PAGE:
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LOV > SEC Filings for LOV > Form 10-K on 14-Mar-2014All Recent SEC Filings

Show all filings for SPARK NETWORKS INC



Annual Report


The following discussion of our financial condition and results of operations should be read in conjunction with our audited consolidated financial statements and the related notes that are included in this report.

Some of the statements contained in this "Management's Discussion and Analysis of Financial Condition and Results of Operations" and elsewhere in this report are forward-looking statements that involve substantial risks and uncertainties. All statements other than historical facts contained in this report, including statements regarding our future financial position, business strategy and plans and objectives of management for future operations, are forward-looking statements. In some cases, you can identify forward-looking statements by terminology such as "believes," "expects," "anticipates," "intends," "estimates," "may," "will," "continue," "should," "plan," "predict," "potential" and other similar expressions. We have based these forward-looking statements on our current expectations and projections about future events and financial trends that we believe may affect our financial condition, results of operations, business strategy and financial needs. Our actual results could differ materially from those anticipated in these forward-looking statements, which are subject to a number of risks, uncertainties and assumptions described in the "Risk Factors" section and elsewhere in this report.


The common stock of Spark Networks, Inc., a Delaware corporation, is traded on the NYSE MKT. On December 31, 2010, Spark Networks Limited ("SNUK") distributed its shareholdings in each of HurryDate, LLC; MingleMatch, Inc.; Kizmeet, Inc.; SN Holdco, LLC; SN Events, Inc.; Reseaux Spark Canada Ltd. and Spark SocialNet, Inc. by transferring its shares in those companies to Spark Networks, Inc. Spark Networks, Inc. subsequently transferred all of its shares in the same companies to LOV USA, LLC, a newly formed and wholly owned subsidiary of Spark Networks, Inc. SNUK continues to hold all of the shares of Spark Networks (Israel) Limited, and JDate Limited. In addition, SNUK now holds all of the shares of Spark Networks USA, LLC, a newly formed subsidiary into which SNUK has transferred all of its United States based assets.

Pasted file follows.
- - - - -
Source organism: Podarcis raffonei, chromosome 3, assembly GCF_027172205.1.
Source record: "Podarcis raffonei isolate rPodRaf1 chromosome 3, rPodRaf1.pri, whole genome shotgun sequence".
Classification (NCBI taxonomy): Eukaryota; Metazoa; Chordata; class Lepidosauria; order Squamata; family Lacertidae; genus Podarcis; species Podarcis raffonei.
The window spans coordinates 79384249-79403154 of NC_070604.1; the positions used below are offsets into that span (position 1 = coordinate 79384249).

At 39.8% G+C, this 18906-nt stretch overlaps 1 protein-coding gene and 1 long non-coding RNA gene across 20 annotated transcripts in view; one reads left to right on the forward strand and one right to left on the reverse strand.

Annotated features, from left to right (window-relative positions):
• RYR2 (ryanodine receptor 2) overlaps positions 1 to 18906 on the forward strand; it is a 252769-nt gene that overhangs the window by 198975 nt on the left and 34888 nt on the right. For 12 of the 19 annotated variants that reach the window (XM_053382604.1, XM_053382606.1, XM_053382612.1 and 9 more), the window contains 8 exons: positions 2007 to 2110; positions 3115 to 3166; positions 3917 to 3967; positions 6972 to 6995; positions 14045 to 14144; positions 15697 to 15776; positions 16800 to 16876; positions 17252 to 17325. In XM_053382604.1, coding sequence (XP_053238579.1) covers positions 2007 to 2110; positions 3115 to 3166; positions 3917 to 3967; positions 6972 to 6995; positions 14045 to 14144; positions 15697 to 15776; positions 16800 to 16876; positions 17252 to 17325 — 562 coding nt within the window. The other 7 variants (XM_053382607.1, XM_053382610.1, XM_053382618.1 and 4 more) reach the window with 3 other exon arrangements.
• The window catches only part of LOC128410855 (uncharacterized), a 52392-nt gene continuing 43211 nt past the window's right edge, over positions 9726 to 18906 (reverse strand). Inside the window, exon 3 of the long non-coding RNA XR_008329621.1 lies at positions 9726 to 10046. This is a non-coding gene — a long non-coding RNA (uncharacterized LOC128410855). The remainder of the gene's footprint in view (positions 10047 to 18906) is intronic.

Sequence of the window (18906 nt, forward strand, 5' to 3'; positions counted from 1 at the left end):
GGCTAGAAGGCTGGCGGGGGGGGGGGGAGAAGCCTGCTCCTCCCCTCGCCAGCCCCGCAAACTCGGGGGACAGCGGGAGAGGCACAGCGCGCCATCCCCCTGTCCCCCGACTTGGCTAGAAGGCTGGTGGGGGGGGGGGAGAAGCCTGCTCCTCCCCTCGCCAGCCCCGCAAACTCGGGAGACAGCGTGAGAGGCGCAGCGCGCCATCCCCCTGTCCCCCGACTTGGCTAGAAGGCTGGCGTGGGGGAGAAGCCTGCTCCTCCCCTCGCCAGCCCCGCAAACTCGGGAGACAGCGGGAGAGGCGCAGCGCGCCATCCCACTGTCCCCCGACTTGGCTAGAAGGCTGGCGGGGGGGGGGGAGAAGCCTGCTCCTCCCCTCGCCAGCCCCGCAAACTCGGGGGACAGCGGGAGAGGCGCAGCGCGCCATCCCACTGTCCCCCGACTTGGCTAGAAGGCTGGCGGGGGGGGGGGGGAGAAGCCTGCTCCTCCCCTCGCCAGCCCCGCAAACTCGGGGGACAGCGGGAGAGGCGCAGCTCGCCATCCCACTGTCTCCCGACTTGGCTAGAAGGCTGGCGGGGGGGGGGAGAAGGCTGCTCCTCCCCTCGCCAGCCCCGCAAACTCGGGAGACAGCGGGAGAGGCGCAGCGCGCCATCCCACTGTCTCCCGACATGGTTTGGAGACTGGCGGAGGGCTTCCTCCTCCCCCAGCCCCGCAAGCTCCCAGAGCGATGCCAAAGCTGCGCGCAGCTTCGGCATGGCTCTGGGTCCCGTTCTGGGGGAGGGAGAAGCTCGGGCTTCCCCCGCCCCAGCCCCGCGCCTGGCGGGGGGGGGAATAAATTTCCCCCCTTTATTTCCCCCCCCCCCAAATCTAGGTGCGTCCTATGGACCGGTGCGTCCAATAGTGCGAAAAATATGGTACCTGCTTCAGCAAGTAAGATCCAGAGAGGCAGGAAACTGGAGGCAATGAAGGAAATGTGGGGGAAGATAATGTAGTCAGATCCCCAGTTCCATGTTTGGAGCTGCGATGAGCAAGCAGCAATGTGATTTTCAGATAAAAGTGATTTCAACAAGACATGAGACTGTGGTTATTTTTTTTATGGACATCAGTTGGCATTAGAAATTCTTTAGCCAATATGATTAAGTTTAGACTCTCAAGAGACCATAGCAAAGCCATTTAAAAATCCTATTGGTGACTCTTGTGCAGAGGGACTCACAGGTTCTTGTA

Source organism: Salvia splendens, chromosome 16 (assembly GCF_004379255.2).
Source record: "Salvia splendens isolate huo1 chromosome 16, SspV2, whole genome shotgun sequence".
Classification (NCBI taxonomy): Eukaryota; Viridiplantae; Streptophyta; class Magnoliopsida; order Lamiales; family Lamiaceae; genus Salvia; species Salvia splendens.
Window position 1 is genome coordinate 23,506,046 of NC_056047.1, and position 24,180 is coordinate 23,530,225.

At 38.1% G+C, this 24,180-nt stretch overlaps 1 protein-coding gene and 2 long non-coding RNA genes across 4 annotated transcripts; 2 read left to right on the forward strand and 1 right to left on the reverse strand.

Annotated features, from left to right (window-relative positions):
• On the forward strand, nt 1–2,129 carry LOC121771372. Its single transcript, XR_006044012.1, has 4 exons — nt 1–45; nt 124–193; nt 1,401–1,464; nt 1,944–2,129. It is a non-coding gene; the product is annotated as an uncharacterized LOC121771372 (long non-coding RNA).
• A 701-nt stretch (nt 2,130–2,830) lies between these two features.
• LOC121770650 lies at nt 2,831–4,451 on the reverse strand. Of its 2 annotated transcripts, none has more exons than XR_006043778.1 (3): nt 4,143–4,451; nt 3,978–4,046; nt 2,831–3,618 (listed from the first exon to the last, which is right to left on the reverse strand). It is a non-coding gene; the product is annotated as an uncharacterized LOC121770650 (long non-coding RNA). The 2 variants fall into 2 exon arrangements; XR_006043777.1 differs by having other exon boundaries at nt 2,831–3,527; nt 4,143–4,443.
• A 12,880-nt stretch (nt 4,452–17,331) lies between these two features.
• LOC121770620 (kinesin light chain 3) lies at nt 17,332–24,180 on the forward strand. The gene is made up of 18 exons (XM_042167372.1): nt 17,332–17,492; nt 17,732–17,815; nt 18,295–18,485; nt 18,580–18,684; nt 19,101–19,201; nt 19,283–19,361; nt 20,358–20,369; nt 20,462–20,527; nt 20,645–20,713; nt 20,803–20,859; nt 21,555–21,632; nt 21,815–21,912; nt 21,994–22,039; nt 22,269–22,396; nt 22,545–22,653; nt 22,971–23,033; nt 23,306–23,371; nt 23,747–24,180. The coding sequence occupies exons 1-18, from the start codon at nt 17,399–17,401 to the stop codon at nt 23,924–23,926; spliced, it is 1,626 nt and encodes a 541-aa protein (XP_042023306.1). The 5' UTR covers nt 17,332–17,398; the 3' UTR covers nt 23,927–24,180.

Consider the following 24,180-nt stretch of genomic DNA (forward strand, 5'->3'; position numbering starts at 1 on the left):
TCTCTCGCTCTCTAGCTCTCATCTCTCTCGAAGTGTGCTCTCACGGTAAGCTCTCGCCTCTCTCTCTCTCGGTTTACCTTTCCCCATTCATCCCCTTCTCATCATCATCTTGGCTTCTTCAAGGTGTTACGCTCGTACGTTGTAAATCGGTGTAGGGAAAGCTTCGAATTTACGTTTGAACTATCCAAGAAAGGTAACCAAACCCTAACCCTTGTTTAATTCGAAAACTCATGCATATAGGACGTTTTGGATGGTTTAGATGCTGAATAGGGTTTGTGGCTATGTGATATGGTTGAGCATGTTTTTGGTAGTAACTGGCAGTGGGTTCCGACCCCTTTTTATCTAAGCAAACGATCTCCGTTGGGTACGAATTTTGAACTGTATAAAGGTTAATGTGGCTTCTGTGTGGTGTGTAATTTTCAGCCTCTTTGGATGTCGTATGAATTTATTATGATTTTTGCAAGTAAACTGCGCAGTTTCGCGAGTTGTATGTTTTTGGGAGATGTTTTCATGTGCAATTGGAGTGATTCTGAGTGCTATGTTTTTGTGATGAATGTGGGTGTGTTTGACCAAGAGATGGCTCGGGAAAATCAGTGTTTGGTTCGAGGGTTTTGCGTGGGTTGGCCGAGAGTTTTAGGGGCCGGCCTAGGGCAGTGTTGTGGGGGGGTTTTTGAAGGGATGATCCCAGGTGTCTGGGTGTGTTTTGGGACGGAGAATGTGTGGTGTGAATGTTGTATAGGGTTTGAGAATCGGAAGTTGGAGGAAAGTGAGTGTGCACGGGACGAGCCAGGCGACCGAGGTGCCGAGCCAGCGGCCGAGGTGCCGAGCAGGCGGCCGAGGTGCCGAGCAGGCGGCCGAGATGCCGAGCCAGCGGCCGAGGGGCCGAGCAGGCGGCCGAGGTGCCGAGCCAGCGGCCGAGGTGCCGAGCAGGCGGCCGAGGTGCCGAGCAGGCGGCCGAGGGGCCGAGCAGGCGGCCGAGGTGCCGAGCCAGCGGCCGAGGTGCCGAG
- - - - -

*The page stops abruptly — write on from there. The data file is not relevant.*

Membership to the Company's online services, which includes the posting of a personal profile and photos, and access to its database of profiles, is free. The Company typically charges a subscription fee for varying subscription lengths (typically, one, three, six and twelve months) to members, allowing them to initiate communication with other members and subscribers using the Company's onsite communication tools, including anonymous email, Instant Messenger, chat rooms and message boards. For most of the Company's services, two-way communications through the Company's email platform can only take place between paying subscribers.

For the year ended December 31, 2013, we had 297,696 average paying subscribers, representing an increase of 14.8% from the year ended December 31, 2012. Paying subscribers are defined as individuals who have paid a monthly fee for access to communication and Web site features beyond those provided to our non-paying members. Average paying subscribers for each month are calculated as the sum of the paying subscribers at the beginning and end of the month, divided by two. Average paying subscribers for periods longer than one month are calculated as the sum of the average paying subscribers for each month, divided by the number of months in such period.

Our key Web sites include, which primarily targets Christian singles in the United States and, which primarily targets Jewish singles in the United States. Our subscription fees have traditionally been charged on a monthly basis, with discounts for longer-term subscriptions.

We have grown both internally and through acquisitions of entities, and selected assets of entities, offering online personals services and related businesses. Through our business acquisitions, we have expanded into new markets, leveraged and enhanced our existing brands to improve our position within new markets, and gained valuable intellectual property.

Our ability to compete effectively will depend on the timely introduction and performance of our future Web sites, services and features, the ability to address the needs of our members and paying subscribers and the ability to respond to Web sites, services and features introduced by competitors. To address this challenge, we have invested and will continue to invest in existing personnel resources, namely product managers, application developers and systems engineers, in order to enhance our existing services and introduce new services, which may include new Web sites as well as new features and functions designed to increase the probability of communication among our members and paying subscribers and to enhance their online personals experiences. We believe we have sufficient cash resources on hand to accomplish the enhancements currently contemplated.

Critical Accounting Policies, Estimates and Assumptions